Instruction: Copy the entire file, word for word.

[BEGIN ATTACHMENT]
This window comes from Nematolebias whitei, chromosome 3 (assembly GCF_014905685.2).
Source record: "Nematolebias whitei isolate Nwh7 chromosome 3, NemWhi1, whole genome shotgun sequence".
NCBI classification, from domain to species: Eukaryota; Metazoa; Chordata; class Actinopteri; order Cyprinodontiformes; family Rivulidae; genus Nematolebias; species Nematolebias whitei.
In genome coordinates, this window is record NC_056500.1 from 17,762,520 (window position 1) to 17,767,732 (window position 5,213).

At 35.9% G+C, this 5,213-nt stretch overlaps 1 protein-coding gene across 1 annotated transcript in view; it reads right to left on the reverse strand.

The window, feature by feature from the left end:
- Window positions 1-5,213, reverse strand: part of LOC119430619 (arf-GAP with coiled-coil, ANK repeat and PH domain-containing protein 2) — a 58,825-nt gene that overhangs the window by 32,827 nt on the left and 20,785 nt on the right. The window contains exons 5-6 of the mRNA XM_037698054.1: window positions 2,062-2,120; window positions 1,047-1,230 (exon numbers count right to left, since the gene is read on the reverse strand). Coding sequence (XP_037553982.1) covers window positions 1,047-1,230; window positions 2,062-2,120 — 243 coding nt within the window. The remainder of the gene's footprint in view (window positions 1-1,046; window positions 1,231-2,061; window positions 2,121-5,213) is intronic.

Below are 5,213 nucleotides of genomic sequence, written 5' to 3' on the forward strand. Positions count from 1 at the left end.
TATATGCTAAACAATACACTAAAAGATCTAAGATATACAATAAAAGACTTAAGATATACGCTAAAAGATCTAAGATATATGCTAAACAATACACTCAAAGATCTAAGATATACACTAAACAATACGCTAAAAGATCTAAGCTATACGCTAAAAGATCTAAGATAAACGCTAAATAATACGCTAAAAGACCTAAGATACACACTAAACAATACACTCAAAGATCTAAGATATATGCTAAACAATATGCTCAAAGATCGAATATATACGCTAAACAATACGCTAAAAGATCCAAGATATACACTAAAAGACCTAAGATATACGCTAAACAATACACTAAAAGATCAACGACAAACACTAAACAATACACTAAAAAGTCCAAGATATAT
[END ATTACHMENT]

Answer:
This window comes from Nematolebias whitei, chromosome 3 (assembly GCF_014905685.2).
Source record: "Nematolebias whitei isolate Nwh7 chromosome 3, NemWhi1, whole genome shotgun sequence".
NCBI classification, from domain to species: Eukaryota; Metazoa; Chordata; class Actinopteri; order Cyprinodontiformes; family Rivulidae; genus Nematolebias; species Nematolebias whitei.
In genome coordinates, this window is record NC_056500.1 from 17,762,520 (window position 1) to 17,767,732 (window position 5,213).

At 35.9% G+C, this 5,213-nt stretch overlaps 1 protein-coding gene across 1 annotated transcript in view; it reads right to left on the reverse strand.

The window, feature by feature from the left end:
- Window positions 1-5,213, reverse strand: part of LOC119430619 (arf-GAP with coiled-coil, ANK repeat and PH domain-containing protein 2) — a 58,825-nt gene that overhangs the window by 32,827 nt on the left and 20,785 nt on the right. The window contains exons 5-6 of the mRNA XM_037698054.1: window positions 2,062-2,120; window positions 1,047-1,230 (exon numbers count right to left, since the gene is read on the reverse strand). Coding sequence (XP_037553982.1) covers window positions 1,047-1,230; window positions 2,062-2,120 — 243 coding nt within the window. The remainder of the gene's footprint in view (window positions 1-1,046; window positions 1,231-2,061; window positions 2,121-5,213) is intronic.

Below are 5,213 nucleotides of genomic sequence, written 5' to 3' on the forward strand. Positions count from 1 at the left end.
TATATGCTAAACAATACACTAAAAGATCTAAGATATACAATAAAAGACTTAAGATATACGCTAAAAGATCTAAGATATATGCTAAACAATACACTCAAAGATCTAAGATATACACTAAACAATACGCTAAAAGATCTAAGCTATACGCTAAAAGATCTAAGATAAACGCTAAATAATACGCTAAAAGACCTAAGATACACACTAAACAATACACTCAAAGATCTAAGATATATGCTAAACAATATGCTCAAAGATCGAATATATACGCTAAACAATACGCTAAAAGATCCAAGATATACACTAAAAGACCTAAGATATACGCTAAACAATACACTAAAAGATCAACGACAAACACTAAACAATACACTAAAAAGTCCAAGATATAT